Chile’s skies have once again been lauded for their stargazing qualities, this time by Men’s Journal magazine.
The magazine included the Atacama Desert among the likes of Hawaii’s Mauna Kea, Namibia’s NamibRand International Dark Sky Reserve, New Zealand’s Aoraki Mackenzie Dark Sky Reserve and California’s Death Valley National Park as some of the top stargazing sites in the world.
Chile’s northern Atacama region boasts virtually cloudless skies for much of the year and is one of the highest, driest areas on the planet — all of which is great news for stargazing as humidity amplifies horizon lighting, blurring celestial objects.
The altitude of the Atacama region is also a plus, often sitting at more than 6000 meters above sea-level with many areas receiving less than an inch of rainfall annually.
Astronomers have been looking forward to 2014 for some time given the number of astronomical events scheduled to take place this year.
There will be a number of meteor showers to look forward to during the second half of the year, while visitors are able to visit Chile’s new astronomy park in the Pampa la Bola in the region of Antofagasta.
“There will be five meteor showers in 2014,” David Azocar, communications officer of the Center for Excellence in Astrophysics and Associated Technologies (CATA), told This Is Chile. “The Aquarids in May, the Orionids in October, the Taurids in the second week of November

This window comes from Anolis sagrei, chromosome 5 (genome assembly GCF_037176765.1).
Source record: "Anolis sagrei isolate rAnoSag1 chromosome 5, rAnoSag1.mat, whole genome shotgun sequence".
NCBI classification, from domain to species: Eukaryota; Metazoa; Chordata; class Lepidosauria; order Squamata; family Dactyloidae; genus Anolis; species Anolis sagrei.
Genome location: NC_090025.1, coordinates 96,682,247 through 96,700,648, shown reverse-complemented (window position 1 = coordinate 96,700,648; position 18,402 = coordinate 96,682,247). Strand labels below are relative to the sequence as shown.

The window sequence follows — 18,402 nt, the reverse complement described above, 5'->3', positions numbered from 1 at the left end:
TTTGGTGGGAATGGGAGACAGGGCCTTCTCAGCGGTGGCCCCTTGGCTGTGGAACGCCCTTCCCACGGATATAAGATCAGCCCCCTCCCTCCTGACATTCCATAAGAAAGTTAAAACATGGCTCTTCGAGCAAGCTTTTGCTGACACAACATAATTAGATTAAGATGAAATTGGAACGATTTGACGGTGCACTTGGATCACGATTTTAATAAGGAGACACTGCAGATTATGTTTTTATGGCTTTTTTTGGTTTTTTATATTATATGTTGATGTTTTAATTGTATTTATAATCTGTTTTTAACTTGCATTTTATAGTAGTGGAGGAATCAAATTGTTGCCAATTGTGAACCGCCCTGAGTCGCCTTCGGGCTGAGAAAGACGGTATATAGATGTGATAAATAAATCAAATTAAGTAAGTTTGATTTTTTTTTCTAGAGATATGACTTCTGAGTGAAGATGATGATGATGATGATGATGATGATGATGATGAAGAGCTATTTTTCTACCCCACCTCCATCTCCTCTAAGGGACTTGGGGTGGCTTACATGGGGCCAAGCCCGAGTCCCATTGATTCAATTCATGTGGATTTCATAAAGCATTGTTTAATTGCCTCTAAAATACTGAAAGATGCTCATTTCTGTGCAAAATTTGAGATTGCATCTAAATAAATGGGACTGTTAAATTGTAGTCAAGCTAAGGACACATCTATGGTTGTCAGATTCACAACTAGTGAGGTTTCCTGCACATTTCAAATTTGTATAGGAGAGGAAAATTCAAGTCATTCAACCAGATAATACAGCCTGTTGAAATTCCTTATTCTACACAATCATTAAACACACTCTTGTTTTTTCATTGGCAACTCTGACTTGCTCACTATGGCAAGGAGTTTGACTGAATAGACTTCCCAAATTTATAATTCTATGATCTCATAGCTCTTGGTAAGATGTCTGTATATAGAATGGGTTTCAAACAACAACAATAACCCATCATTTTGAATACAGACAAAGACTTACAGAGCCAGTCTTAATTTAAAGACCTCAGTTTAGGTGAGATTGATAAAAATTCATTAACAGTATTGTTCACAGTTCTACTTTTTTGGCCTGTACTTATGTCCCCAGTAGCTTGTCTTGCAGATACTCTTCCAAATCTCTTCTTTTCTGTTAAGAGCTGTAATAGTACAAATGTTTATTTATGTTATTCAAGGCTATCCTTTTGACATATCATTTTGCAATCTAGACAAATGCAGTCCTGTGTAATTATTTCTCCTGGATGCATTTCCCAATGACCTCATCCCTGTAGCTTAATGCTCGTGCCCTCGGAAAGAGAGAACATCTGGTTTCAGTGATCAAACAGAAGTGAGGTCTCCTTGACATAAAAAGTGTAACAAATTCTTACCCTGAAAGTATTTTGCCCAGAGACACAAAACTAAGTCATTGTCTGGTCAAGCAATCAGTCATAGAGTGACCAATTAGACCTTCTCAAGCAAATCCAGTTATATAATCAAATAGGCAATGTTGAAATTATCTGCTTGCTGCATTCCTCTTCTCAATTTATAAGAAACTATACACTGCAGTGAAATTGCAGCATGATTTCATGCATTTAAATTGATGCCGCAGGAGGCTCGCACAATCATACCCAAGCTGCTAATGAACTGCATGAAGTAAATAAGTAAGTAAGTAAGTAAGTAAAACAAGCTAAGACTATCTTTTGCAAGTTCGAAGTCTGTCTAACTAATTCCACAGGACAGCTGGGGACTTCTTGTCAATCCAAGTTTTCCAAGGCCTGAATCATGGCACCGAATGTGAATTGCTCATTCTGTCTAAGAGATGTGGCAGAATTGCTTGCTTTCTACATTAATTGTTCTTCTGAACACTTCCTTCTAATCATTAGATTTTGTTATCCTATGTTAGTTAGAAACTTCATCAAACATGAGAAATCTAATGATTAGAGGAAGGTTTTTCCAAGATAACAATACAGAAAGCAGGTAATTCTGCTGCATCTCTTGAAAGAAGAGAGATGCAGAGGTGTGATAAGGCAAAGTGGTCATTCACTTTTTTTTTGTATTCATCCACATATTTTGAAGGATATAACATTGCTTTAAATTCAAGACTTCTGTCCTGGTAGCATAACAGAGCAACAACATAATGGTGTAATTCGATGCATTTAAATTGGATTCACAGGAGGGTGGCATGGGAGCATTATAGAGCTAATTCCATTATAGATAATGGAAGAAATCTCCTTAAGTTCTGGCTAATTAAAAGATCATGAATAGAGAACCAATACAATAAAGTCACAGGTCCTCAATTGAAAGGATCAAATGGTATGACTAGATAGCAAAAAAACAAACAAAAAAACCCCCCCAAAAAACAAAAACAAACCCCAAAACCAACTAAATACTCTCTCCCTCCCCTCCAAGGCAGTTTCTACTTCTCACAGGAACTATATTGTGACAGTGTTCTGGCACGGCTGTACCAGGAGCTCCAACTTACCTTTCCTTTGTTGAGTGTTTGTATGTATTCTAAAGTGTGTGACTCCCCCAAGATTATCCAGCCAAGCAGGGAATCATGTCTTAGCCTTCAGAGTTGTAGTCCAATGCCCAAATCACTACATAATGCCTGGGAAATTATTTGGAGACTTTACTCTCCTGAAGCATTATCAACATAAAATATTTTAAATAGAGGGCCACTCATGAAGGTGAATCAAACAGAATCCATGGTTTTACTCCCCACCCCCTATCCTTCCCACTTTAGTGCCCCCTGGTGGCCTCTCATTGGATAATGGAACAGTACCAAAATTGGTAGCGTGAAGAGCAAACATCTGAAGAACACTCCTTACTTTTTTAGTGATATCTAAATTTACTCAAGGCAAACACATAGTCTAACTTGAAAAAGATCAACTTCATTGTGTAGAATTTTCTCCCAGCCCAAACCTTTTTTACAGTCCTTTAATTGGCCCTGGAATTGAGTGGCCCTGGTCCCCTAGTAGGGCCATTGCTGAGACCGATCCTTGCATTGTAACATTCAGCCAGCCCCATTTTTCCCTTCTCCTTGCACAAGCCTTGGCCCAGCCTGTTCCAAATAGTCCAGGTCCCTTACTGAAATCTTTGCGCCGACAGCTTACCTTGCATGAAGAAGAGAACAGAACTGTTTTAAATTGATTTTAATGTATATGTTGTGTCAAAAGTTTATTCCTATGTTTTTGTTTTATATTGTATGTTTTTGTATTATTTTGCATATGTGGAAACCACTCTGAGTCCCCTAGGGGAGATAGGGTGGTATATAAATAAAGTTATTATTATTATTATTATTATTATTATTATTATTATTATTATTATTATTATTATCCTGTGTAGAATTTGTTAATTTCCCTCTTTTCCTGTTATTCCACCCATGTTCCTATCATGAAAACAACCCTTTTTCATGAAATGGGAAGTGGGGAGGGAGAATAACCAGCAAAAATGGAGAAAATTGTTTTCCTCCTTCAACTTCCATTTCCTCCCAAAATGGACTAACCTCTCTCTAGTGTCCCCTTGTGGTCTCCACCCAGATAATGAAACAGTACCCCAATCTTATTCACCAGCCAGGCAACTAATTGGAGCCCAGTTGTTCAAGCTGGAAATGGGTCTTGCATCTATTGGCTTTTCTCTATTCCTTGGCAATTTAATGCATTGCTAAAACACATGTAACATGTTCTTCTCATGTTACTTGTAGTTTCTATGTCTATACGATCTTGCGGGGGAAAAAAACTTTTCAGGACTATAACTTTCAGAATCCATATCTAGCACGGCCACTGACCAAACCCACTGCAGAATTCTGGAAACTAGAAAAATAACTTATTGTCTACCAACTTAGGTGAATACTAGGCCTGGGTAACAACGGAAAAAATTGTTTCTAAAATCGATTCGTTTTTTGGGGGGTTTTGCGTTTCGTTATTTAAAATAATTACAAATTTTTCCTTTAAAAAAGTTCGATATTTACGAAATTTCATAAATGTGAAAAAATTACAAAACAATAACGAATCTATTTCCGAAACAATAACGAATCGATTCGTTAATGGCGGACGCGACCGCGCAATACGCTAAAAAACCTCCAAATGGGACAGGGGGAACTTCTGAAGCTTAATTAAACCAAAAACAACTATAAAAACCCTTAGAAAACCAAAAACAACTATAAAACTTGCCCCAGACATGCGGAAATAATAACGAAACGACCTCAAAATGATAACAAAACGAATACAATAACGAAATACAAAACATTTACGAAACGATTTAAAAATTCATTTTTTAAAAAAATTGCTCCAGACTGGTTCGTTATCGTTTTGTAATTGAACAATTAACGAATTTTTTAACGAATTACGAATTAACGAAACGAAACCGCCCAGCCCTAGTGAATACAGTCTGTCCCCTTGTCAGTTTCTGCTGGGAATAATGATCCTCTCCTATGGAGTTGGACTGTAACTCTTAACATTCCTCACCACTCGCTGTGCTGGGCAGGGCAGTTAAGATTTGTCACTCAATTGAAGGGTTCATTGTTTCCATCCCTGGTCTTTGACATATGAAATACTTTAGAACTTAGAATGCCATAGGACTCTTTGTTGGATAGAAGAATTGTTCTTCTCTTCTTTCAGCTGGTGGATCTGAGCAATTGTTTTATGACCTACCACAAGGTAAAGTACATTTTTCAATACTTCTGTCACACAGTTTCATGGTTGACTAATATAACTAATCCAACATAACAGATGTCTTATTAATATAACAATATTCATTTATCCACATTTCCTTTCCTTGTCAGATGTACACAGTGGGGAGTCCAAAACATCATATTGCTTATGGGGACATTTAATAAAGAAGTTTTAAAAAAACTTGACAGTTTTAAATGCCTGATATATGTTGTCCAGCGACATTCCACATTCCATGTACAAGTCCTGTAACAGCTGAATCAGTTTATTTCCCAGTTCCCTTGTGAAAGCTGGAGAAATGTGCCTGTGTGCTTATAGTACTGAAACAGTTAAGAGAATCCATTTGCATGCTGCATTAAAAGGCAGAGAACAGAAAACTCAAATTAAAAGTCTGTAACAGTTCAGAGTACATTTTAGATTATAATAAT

Just under half of the planet’s astronomy infrastructure is found in Chile, with this number expecting to increase to 70 percent by 2018. The country’s brilliantly clear skies are also attracting large investments from astronomical agencies the world over. Two of the three next generation, gigantic ground telescopes are due to begin operation in Chile around 2020 — so the future’s looking bright.
Aside from the observatories found in the Atacama Desert, visitors are welcome at Antofagasta’s Paranal Observatory — the site of the world’s largest optical telescope. A number of locations ideal for amateur observation can also be found in and around Santiago, such as Cuesta la Dormida, a mountain located in Parque Nacional Campana just a couple hours from the city, and Farellones, a village and ski resort 22 miles east of Santiago.
“The best places for viewing the heavens are anywhere away from an urban population, as these areas come with a lot of city lights that drown out the light from celestial objects,” James Jenkins, an astronomer at the Universidad de Chile said. “Luckily Chile has many mountainous regions, even within easy reach of the city — getting high up is always an advantage.”